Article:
Money laundering is the process wherein the criminals attempt to conceal their booty and make an attempt to cover them as legitimate source of income. The bill on money laundering described it as an offence (i) when crime has been committed. (ii)There are proceeds or gains from the crime. (iii) There is a transaction in respect of the proceeds of the gains.
As for as, banking and financial transactions are concerned money laundering has three distinct stages.
- Placement: Placement is the physical disposal of the proceeds resulted from illegal activity. Example: Purchase of high value goods, property or business assets by cash.
- Layering: Layering is the process of separating proceeds derived from criminal activity through complex financial transactions so as to disguise audit trial and provide anonymity. Example: Wire transfer either using shell companies or funds disguised as proceeds of legitimate business. Cash deposit overseas or resale of assets etc.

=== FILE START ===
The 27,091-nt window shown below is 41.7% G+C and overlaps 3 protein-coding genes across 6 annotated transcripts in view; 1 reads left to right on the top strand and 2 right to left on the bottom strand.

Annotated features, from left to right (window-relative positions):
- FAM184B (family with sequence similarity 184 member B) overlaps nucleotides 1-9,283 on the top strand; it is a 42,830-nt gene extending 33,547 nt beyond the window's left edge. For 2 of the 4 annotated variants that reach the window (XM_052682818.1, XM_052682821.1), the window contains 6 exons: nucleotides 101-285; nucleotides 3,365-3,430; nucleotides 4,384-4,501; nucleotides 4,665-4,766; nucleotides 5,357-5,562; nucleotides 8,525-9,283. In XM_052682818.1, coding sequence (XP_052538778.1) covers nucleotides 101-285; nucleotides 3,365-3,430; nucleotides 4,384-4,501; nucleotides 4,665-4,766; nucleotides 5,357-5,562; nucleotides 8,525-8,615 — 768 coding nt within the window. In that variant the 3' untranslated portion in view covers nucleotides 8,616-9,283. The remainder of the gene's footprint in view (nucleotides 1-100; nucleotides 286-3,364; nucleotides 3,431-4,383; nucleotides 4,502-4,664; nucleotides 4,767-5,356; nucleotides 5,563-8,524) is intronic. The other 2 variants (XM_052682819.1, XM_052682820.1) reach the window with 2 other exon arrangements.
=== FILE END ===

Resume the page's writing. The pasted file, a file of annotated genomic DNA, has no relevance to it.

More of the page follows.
- Integration: If layering is successful, the money enters the economy as normal business funds. Examples: Repayment of false loan. Bogus invoices as cover for transfer of funds and so on.
Obligations of financial institutions under money laundering and prevention bill:
(i) The financial institutions and intermediaries are required to maintain records of all transactions-irrespective of whether it was a single transactions or series of integrally connection transactions connected to IT department.
(ii) All such records should be maintained for five years from the date of transactions (Closing of account). This is a legal obligation, failure to adhere to the above stipulations may attract penalty ranging from Rupees ten thousand to Rupees one lakh.
(iii) Financial institutions get immunity from civil proceedings under other laws for disclosure of transaction details.